Syaven says, 'Remind me, and I will sing it on a night I have more voice.'

Waelden says, 'Oh, that would be lovely. I'm sure you have a great singing voice.'

Nuovis rubs her eyes. She is a bit tired. She takes an offered drink. "Thank you.." She whispers and takes a sip.

Aescwold stood, tapping his nose. "I'll be sure to save some news as well as the ale for you." He bowed then, to each of them. "But for now, good evening." With that he turned, making his way into the back rooms of the Inn.

Waelden says, 'I can neither sing nor compose poetry or songs, but I love to hear such. It would an honor to hear you sing one day, and especially so if it's such a tender subject.'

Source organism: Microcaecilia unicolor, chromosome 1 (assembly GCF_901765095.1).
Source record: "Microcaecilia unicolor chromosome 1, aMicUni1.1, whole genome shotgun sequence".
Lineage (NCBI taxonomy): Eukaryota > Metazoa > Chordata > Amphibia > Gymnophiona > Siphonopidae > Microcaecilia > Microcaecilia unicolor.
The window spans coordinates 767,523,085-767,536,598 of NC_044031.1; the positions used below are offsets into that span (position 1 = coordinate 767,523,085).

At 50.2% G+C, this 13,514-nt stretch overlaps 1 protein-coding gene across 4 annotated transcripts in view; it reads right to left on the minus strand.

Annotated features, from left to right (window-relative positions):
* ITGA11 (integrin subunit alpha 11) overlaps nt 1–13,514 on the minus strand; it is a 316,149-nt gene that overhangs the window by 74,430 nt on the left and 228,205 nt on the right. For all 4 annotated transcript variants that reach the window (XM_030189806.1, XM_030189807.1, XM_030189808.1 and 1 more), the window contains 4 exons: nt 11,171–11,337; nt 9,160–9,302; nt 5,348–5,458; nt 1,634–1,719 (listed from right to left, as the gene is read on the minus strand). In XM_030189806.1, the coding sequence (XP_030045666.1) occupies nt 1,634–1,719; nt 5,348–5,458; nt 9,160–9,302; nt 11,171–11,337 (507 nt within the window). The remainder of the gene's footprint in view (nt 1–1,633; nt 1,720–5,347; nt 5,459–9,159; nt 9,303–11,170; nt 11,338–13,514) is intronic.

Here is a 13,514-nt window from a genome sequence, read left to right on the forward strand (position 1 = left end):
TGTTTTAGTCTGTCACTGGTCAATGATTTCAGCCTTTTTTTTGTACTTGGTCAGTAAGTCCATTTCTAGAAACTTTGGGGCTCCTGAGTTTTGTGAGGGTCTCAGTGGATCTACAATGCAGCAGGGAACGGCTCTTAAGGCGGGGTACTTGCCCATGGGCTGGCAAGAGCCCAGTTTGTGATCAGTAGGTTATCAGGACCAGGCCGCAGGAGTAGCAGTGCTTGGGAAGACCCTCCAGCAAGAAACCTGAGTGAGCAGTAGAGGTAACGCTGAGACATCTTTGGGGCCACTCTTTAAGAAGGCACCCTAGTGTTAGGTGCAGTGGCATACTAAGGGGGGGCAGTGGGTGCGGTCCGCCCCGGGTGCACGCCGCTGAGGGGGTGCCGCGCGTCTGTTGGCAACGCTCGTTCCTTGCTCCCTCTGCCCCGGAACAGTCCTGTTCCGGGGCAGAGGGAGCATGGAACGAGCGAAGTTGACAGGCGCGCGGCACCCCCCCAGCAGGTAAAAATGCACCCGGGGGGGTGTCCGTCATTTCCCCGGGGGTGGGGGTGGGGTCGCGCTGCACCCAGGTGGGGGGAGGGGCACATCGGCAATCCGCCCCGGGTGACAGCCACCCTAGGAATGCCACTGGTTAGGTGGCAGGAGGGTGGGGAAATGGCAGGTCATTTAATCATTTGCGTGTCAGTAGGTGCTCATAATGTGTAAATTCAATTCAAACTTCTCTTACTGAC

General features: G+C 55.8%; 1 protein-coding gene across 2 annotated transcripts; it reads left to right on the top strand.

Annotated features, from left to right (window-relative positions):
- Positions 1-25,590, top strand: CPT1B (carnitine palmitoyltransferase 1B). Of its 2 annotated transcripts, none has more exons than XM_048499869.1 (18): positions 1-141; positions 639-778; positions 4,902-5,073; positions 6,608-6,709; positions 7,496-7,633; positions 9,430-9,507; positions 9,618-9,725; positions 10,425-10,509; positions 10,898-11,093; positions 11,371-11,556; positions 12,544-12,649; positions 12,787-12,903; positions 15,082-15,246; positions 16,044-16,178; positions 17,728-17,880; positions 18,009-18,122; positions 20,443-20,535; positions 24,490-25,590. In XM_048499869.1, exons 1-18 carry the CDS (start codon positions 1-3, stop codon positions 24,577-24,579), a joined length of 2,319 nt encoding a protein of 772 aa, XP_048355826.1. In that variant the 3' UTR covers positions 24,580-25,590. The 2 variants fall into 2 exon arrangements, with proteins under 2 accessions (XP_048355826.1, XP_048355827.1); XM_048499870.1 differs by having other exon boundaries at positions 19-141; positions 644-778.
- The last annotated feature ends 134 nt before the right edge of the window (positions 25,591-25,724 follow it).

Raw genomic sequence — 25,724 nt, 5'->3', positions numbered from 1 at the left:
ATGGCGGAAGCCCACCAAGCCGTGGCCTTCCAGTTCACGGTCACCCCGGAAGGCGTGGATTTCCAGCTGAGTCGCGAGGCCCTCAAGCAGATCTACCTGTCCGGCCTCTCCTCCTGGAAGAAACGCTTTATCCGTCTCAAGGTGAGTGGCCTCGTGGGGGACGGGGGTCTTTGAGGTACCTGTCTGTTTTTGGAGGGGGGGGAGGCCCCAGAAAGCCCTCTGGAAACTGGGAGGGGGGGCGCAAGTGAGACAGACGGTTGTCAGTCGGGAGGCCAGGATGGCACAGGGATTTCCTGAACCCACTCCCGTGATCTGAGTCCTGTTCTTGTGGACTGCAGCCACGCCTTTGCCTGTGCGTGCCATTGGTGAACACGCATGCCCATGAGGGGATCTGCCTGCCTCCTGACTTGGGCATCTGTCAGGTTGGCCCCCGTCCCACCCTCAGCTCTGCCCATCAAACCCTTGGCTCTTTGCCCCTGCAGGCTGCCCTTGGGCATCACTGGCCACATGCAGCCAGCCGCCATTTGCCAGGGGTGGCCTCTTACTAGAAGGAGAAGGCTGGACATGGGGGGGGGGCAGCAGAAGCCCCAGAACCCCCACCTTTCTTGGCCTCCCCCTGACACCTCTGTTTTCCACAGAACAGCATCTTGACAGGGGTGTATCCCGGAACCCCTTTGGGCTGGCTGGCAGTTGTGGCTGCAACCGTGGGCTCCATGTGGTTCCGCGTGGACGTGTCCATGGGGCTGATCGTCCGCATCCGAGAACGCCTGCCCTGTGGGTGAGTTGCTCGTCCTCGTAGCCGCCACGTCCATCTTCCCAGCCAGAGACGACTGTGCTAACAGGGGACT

Syaven chuckled. "You will soon learn your mistake, my lord," she laughed.

Waelden says, '<quiet> It can't be any worse than that bard who's usually tainting this tavern with his songs.'

Dytha nodded to the stairs that descended down into the tavern's inn rooms. "There's a room for us already, Nuovis, if you want to retire. You don't have to stay up here if you don't want. Can take your mug and the food with you." She raised her cup and drank his health as he departed. "Good night," she added over her shoulder as she saw the cloth parting the kitchen from the main room envelop him.

Syaven says, 'Indeed, it is! Mine is a voice low and rough with ache and effort, and never as sweet as a woman's should ring. Yet all the better for this, perhaps, for it is an old and bitter lament.'